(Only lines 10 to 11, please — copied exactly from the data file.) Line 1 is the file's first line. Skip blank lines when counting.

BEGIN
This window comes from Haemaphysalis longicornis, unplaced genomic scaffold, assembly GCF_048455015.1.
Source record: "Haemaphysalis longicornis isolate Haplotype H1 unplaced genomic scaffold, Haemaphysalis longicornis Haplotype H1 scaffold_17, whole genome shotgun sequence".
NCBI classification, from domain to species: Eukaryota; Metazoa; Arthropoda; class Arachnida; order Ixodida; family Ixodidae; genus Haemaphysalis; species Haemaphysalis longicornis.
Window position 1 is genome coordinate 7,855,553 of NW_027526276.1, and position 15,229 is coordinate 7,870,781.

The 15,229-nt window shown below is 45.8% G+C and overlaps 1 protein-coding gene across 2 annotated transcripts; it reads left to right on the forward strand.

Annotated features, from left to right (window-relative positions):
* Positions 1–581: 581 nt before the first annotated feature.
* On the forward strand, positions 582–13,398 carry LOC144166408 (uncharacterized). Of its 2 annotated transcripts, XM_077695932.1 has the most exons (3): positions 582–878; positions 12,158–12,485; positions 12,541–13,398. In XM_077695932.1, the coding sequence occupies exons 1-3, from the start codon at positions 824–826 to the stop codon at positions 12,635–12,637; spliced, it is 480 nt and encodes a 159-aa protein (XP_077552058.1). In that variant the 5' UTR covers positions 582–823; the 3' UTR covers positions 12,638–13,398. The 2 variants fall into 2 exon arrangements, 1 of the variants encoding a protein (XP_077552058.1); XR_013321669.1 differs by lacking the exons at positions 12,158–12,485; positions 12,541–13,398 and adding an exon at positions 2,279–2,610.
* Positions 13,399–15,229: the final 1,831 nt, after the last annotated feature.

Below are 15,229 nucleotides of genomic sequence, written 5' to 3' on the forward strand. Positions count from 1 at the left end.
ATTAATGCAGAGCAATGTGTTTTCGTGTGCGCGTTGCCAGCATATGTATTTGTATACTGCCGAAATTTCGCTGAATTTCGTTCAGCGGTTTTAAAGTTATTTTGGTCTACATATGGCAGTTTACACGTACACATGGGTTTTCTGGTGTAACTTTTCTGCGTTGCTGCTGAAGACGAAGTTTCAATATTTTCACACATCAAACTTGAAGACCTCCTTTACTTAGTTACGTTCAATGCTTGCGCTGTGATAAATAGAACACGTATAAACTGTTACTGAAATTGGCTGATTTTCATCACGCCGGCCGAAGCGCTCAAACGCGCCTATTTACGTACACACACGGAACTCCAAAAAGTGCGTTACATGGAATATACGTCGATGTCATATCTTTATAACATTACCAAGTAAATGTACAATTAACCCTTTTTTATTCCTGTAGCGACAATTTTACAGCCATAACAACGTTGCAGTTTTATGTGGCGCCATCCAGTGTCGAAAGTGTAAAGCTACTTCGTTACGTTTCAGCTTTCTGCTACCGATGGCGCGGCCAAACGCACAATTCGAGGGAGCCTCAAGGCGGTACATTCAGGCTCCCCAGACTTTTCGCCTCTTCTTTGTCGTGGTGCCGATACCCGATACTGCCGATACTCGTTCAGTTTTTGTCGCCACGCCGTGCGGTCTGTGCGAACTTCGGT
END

Below are 15,229 nucleotides of genomic sequence, written 5' to 3' on the forward strand. Positions count from 1 at the left end.
ATTAATGCAGAGCAATGTGTTTTCGTGTGCGCGTTGCCAGCATATGTATTTGTATACTGCCGAAATTTCGCTGAATTTCGTTCAGCGGTTTTAAAGTTATTTTGGTCTACATATGGCAGTTTACACGTACACATGGGTTTTCTGGTGTAACTTTTCTGCGTTGCTGCTGAAGACGAAGTTTCAATATTTTCACACATCAAACTTGAAGACCTCCTTTACTTAGTTACGTTCAATGCTTGCGCTGTGATAAATAGAACACGTATAAACTGTTACTGAAATTGGCTGATTTTCATCACGCCGGCCGAAGCGCTCAAACGCGCCTATTTACGTACACACACGGAACTCCAAAAAGTGCGTTACATGGAATATACGTCGATGTCATATCTTTATAACATTACCAAGTAAATGTACAATTAACCCTTTTTTATTCCTGTAGCGACAATTTTACAGCCATAACAACGTTGCAGTTTTATGTGGCGCCATCCAGTGTCGAAAGTGTAAAGCTACTTCGTTACGTTTCAGCTTTCTGCTACCGATGGCGCGGCCAAACGCACAATTCGAGGGAGCCTCAAGGCGGTACATTCAGGCTCCCCAGACTTTTCGCCTCTTCTTTGTCGTGGTGCCGATACCCGATACTGCCGATACTCGTTCAGTTTTTGTCGCCACGCCGTGCGGTCTGTGCGAACTTCGGT